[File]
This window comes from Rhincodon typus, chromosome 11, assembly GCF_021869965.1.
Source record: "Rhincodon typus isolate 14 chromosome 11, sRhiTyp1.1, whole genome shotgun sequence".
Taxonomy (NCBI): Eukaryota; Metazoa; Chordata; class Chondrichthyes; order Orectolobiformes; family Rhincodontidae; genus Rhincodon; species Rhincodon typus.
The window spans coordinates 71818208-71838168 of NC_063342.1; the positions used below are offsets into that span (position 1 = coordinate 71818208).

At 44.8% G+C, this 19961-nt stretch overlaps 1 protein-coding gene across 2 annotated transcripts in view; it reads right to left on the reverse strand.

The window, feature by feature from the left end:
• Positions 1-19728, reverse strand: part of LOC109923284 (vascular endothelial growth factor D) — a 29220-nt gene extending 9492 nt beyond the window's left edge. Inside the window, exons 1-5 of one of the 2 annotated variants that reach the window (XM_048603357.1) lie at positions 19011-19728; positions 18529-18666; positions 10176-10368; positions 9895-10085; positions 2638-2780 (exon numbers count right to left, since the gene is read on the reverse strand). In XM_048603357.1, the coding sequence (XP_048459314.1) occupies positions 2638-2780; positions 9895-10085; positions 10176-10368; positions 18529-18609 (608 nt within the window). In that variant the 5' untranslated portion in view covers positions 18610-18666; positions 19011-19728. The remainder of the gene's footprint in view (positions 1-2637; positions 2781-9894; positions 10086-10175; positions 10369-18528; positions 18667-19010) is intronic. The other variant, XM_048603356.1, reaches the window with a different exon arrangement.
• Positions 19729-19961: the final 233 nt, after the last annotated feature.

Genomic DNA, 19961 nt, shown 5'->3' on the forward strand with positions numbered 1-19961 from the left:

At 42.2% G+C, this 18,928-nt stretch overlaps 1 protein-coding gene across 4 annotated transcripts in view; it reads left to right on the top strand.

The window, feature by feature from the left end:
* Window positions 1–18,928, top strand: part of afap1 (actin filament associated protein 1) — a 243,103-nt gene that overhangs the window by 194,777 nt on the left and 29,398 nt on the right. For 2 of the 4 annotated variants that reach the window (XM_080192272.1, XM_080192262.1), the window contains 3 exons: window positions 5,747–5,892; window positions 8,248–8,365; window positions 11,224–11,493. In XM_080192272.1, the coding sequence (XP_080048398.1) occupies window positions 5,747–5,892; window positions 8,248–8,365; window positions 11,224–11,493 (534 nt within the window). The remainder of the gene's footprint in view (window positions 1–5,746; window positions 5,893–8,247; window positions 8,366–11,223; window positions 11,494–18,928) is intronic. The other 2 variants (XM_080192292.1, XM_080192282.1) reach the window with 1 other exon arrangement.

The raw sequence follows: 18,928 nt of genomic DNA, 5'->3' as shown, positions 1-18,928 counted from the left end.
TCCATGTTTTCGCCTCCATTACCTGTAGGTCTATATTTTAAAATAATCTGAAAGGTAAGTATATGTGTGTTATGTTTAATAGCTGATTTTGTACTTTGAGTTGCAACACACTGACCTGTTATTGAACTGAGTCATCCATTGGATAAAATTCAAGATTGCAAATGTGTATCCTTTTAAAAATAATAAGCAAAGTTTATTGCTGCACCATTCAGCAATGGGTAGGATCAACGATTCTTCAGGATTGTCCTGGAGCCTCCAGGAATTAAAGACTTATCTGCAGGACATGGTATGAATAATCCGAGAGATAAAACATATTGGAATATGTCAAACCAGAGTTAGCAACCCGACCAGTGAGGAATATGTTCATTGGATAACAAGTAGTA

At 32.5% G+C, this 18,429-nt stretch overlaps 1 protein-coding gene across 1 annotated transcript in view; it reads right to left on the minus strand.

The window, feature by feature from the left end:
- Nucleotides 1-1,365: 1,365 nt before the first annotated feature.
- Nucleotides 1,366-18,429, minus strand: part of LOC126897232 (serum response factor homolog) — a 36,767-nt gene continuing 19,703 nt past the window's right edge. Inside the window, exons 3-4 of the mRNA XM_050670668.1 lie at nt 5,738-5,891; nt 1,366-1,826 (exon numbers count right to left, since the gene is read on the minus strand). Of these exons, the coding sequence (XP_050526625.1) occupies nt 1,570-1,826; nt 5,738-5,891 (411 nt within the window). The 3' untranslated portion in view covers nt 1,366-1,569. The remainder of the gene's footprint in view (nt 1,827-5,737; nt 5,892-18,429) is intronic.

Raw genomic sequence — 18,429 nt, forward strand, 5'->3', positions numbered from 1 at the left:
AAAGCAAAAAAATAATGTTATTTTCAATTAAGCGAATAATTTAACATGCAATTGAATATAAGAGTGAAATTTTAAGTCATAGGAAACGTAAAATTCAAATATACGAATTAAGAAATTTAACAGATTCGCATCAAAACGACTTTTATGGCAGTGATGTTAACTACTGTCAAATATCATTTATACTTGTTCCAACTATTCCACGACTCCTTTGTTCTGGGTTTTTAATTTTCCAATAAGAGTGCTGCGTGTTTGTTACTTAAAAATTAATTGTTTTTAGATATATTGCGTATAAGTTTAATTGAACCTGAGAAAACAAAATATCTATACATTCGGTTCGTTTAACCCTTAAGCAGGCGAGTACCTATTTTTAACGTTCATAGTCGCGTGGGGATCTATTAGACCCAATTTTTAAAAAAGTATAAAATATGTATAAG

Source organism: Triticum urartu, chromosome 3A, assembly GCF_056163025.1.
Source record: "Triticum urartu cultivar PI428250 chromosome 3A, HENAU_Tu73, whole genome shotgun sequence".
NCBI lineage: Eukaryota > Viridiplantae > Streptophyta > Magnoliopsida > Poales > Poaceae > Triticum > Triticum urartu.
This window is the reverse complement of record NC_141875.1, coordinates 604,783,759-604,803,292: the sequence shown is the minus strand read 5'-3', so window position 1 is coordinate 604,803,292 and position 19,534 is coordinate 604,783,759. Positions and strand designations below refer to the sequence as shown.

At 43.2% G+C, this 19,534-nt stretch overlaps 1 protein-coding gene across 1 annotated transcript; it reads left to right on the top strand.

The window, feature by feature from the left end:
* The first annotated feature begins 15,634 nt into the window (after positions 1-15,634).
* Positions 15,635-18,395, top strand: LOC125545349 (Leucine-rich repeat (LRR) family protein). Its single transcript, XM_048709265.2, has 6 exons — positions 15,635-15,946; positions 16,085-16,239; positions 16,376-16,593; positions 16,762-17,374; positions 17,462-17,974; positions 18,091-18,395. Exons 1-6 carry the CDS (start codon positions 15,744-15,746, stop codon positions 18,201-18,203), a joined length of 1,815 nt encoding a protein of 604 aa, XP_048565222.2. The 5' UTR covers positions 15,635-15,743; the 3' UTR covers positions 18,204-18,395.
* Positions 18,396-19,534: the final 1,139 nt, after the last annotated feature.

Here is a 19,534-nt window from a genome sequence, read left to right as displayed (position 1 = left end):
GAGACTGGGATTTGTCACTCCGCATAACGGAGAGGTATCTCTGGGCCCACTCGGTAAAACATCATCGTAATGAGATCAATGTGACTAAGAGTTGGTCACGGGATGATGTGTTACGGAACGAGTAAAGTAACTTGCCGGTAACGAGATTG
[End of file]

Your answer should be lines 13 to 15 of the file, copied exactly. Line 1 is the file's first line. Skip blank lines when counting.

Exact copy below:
The raw sequence follows: 18,928 nt of genomic DNA, 5'->3' as shown, positions 1-18,928 counted from the left end.
TCCATGTTTTCGCCTCCATTACCTGTAGGTCTATATTTTAAAATAATCTGAAAGGTAAGTATATGTGTGTTATGTTTAATAGCTGATTTTGTACTTTGAGTTGCAACACACTGACCTGTTATTGAACTGAGTCATCCATTGGATAAAATTCAAGATTGCAAATGTGTATCCTTTTAAAAATAATAAGCAAAGTTTATTGCTGCACCATTCAGCAATGGGTAGGATCAACGATTCTTCAGGATTGTCCTGGAGCCTCCAGGAATTAAAGACTTATCTGCAGGACATGGTATGAATAATCCGAGAGATAAAACATATTGGAATATGTCAAACCAGAGTTAGCAACCCGACCAGTGAGGAATATGTTCATTGGATAACAAGTAGTA

At 32.5% G+C, this 18,429-nt stretch overlaps 1 protein-coding gene across 1 annotated transcript in view; it reads right to left on the minus strand.